Education Department Delaying Reform to Help Disabled Student Borrowers?

by Staff | August 29th, 2011

As it stands now, a student who develops a severe and lasting disability while in college may potentially have his or her student loans forgiven by the U.S. Department of Education, but only after the department conducts an investigation separate of the Social Security Administration’s. This means that a student must undergo two very similar reviews—one from the SSA and one from the Education Department—before his student loans are potentially forgiven.

ProPublica and The Chronicle of Higher Education both report that—in spite of the department’s vow to dramatically reform a program that is troublesome and time-consuming for disabled students and costly for the government—“the department’s dysfunctional process for evaluating disability is keeping many genuinely disabled applicants in debt.” Furthermore, ProPublica asserts that the Department has reneged on its promises six months ago to align itself with the Social Security Administration’s determinations about a person’s disability.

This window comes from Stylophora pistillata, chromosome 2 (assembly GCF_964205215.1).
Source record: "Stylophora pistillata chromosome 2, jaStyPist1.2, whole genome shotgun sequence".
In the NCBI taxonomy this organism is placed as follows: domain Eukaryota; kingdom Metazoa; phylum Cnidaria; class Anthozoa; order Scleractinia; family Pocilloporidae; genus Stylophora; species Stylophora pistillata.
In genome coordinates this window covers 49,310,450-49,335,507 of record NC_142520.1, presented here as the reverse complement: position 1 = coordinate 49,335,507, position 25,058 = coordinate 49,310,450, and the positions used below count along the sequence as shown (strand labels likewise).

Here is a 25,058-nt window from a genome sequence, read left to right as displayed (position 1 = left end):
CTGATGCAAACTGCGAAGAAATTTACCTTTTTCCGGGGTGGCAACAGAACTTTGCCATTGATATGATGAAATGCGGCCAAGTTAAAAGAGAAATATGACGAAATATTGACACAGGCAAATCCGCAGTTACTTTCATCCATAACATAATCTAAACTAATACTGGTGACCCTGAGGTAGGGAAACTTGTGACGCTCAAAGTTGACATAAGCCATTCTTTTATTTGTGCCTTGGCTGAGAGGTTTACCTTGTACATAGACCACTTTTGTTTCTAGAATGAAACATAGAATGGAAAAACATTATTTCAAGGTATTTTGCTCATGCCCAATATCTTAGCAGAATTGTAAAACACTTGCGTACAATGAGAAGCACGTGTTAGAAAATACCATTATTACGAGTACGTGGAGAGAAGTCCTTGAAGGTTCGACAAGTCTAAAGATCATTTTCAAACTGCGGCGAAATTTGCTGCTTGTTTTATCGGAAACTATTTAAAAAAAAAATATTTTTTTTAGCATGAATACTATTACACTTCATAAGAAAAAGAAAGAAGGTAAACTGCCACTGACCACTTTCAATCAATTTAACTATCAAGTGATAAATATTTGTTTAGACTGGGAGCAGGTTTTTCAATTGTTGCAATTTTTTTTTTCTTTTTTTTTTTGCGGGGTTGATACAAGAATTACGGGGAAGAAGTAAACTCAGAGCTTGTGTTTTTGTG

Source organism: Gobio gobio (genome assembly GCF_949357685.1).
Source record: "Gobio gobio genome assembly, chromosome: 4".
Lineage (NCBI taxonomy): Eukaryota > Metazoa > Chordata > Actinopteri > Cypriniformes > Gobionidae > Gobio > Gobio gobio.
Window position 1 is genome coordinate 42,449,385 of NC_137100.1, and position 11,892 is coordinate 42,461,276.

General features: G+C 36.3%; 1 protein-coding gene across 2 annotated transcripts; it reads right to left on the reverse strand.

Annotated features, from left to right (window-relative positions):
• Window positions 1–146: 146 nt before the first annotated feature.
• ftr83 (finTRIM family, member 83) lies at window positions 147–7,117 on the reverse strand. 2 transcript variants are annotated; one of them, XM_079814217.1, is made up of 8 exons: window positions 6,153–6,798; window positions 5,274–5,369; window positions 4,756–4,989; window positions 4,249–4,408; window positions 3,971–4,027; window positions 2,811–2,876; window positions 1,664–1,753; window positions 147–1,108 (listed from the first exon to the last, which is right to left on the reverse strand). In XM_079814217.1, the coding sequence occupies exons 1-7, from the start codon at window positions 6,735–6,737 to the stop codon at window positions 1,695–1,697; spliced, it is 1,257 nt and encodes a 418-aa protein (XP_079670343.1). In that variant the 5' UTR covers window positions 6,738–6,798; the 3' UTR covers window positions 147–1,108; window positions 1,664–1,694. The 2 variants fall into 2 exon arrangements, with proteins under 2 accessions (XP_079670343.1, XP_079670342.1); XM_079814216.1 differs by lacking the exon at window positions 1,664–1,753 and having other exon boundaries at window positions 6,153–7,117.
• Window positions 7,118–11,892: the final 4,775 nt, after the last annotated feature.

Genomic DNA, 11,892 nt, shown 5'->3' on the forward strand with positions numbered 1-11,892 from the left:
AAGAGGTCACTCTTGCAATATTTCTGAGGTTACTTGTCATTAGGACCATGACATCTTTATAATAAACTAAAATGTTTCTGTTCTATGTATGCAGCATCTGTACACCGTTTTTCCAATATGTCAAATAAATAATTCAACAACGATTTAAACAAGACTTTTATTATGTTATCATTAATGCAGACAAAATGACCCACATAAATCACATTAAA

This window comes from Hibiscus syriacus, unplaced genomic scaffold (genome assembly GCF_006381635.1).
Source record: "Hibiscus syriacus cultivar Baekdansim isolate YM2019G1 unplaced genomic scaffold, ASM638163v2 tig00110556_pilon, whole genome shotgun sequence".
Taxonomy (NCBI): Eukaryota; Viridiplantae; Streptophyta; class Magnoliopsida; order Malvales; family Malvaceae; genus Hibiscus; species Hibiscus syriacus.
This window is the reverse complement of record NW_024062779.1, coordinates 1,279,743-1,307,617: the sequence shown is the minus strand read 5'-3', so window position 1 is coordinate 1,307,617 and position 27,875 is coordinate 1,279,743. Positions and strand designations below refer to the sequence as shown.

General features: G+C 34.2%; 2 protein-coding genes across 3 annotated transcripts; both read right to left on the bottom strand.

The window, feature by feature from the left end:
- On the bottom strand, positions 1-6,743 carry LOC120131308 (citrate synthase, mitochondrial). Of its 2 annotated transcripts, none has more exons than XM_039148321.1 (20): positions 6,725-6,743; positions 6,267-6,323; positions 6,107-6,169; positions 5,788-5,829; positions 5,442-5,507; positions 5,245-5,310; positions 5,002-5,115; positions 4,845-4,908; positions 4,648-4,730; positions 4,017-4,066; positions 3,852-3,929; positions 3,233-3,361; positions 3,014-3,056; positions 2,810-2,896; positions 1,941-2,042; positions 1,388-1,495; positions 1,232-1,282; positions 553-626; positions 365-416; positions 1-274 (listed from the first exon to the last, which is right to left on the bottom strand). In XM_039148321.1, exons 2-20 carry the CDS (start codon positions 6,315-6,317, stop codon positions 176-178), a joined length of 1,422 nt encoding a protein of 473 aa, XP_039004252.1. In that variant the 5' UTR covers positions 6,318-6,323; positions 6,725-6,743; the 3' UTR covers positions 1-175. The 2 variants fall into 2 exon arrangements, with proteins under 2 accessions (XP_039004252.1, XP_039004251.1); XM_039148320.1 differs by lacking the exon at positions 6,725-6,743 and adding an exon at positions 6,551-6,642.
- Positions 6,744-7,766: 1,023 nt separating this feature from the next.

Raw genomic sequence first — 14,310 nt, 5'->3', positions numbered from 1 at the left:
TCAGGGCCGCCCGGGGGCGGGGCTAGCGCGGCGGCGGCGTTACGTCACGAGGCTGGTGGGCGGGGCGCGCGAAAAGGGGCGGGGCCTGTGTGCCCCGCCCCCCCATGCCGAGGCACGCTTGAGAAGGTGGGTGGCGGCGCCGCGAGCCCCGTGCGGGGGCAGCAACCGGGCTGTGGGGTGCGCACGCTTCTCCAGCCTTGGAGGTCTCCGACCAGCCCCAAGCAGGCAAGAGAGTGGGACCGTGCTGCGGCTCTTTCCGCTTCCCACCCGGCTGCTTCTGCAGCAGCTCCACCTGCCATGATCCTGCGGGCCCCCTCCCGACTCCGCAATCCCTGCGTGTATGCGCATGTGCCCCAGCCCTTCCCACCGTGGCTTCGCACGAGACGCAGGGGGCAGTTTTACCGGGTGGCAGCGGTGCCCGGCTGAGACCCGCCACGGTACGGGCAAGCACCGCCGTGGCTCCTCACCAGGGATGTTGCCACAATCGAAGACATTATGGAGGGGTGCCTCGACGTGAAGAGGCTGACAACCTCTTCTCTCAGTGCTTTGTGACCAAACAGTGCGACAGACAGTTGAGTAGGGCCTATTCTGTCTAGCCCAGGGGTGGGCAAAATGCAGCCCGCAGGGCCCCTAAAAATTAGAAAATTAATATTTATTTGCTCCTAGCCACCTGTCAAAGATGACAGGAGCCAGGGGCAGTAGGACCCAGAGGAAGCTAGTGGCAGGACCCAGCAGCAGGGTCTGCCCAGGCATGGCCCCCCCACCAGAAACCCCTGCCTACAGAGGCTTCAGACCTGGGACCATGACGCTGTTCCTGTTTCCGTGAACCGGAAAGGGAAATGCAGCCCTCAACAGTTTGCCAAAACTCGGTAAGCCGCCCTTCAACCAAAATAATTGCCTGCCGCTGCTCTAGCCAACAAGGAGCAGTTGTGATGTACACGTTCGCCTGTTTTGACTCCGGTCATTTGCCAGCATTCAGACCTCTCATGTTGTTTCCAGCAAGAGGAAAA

The Education Department began a series of public meetings in May to discuss writing new rules. In October these rules will be agreed upon in sessions that bring together department officials, representatives of colleges, student-loan companies, and borrower advocates.

Read more.

Do you think the Department of Education should conduct a separate investigation into a student’s disability or just go with the Social Security Administration’s ruling?

If you need help with your Social Security Disability benefits, contact the Social Security Disability lawyers at Fleschner, Stark, Tanoos & Newlin.

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